The UK has gone crazy with panic buying amidst the Coronavirus outbreak.

I went to the supermarket this morning at 10am, when it opened. I struggled to find a parking space, there weren’t many trolleys left and inside was absolute carnage. By 10:15am the toilet roll aisle was empty. The pasta was all gone, the CAT LITTER, of all things, was almost empty. In true British style, the digestive biscuits were gone and the teabags were fast running out. I tried to snap a picture of a trolley, pushed by a lady, who was bulk buying bottled water. Seriously? We aren’t having our water supply cut off! What is wrong with people?! Tinned foods, long life everything and cereal was flying off the shelves. Fresh meat supplies were depleting fast and people were seriously hitting up the freezer aisles.

Now, not that I should have to justify my own reason for being there, but I have a family of six and we had genuinely run out of most things. We were in need of a full weekly shop. I stuck to buying just what we needed for one week and where things were running low, I opted for alternatives, knowing others may need certain items more than us.

It’s important that people remember… Shops aren’t fully running out. They all restock every night. But people need to stop the panic buying in order for supermarkets to keep up with the restocking.

So having experienced the stockpiling coronavirus craziness for myself, I thought I’d compile a post to help those of you yet to do your shopping.

Here are my tips on how to survive the supermarket and how to navigate the panic-buying phenomenon.

Morrison’s toilet roll aisle on Sunday 15th March 2020

How to stockpile during the Coronovirus panic-buying

1. DON’T! Just don’t. Have some humanity. That’s it!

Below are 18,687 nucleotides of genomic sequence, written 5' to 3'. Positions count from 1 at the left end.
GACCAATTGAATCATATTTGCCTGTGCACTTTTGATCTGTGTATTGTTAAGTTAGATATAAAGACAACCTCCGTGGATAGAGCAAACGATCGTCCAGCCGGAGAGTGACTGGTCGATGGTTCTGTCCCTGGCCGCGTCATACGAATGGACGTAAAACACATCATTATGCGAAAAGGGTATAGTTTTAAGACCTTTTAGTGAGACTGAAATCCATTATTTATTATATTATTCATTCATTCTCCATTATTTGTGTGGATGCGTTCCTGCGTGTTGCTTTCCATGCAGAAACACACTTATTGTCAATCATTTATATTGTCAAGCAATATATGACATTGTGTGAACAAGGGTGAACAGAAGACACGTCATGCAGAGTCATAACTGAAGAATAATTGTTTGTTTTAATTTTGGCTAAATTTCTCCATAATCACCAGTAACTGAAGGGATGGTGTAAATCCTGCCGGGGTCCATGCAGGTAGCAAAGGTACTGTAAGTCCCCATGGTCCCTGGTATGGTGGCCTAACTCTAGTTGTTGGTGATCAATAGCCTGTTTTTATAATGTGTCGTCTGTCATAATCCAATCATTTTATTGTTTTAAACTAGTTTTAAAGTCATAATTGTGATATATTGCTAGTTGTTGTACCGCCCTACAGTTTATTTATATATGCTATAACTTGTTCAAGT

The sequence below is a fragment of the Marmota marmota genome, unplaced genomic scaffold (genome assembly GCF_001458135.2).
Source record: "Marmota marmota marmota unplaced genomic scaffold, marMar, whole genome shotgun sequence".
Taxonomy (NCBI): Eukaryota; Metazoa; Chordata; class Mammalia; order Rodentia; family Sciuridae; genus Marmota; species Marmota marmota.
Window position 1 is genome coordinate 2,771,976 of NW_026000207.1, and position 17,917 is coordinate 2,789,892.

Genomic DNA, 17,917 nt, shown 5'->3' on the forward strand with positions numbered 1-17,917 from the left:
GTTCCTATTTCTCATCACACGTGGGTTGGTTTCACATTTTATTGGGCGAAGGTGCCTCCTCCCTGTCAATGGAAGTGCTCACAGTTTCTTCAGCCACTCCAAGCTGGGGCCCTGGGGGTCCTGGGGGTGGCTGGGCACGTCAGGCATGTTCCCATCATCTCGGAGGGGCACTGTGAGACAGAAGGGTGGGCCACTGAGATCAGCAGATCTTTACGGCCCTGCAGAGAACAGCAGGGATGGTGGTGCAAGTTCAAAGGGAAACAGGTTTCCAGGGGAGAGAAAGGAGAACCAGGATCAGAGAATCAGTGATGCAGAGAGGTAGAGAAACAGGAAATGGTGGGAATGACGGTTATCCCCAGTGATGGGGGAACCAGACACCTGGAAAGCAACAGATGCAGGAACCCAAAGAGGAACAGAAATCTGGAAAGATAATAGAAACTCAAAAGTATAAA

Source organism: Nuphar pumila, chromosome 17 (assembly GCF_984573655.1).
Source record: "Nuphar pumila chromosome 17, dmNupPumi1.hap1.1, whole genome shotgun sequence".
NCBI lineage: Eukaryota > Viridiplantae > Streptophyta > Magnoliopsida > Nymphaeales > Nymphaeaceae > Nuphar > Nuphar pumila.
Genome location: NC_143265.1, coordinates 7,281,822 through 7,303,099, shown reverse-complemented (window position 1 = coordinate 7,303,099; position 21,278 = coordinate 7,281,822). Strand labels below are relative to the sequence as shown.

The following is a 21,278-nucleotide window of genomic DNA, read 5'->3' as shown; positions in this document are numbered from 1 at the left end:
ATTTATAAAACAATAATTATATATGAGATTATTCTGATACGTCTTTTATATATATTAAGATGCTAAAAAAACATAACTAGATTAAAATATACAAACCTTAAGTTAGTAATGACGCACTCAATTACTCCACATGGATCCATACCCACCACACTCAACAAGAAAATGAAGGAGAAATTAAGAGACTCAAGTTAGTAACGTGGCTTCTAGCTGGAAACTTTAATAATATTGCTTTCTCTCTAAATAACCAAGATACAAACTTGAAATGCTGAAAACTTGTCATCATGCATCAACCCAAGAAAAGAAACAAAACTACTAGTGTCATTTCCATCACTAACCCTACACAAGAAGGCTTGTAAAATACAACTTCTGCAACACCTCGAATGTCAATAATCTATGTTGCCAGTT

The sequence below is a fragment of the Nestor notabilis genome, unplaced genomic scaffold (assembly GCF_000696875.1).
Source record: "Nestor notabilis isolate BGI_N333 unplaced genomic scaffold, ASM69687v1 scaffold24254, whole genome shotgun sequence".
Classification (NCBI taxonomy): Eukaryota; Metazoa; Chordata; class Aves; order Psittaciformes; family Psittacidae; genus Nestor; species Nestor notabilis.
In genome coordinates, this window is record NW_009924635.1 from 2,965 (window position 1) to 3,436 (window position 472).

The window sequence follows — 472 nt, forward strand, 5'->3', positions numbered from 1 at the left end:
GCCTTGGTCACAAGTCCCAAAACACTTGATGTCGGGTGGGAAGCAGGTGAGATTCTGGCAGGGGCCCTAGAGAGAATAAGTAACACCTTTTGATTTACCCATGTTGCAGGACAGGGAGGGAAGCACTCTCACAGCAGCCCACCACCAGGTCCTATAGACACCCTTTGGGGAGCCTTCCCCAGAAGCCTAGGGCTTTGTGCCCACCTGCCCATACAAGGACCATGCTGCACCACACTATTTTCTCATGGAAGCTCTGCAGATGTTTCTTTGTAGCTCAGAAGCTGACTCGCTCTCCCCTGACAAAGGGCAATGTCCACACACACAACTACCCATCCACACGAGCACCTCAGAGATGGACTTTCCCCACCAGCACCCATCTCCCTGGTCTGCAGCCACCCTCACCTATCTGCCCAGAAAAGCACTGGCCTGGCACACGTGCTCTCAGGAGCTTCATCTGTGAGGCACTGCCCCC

BUY ONLY WHAT YOU NEED!

If you panic-buy, you are contributing to the problem. You are causing vulnerable people to go without.

Tesco toilet roll aisle in March 2020 at the start of the COVID-19 panic buying frenzy

Shopping Tips during the Coronavirus Outbreak

Get There Early

If you have items you genuinely need, or need to do your family’s weekly food shop, get there early. Early hours of the morning or when the shop opens is your best chance of getting what you need. However, this is also the busiest time. Expect long queues and crowds. If you need Free-From foods, infant formula or other specialist items, you are going to need to get there early. If you have additional needs and can’t cope with crowds, I’d suggest going to a 24 hour supermarket in the small hours of the morning, when most people are asleep. Alternatively, get someone to go for you.

Try online shopping, but don’t rely on it!

Many people are being blasé about the whole thing and saying, “Oh I’m okay, I do my shopping online”. That’s a great idea, BUT not all supermarkets are keeping stock back for online shoppers. Be aware that you may only get a fraction of what you ordered because whilst people are panic-buying, even the “substitutions” are out of stock. The same rules apply to you too – don’t stockpile! Just because you’re ordering online and nobody can judge your basket, doesn’t meant you should over-order. Be fair.

Try an online shop first and make a backup plan for the items which aren’t delivered.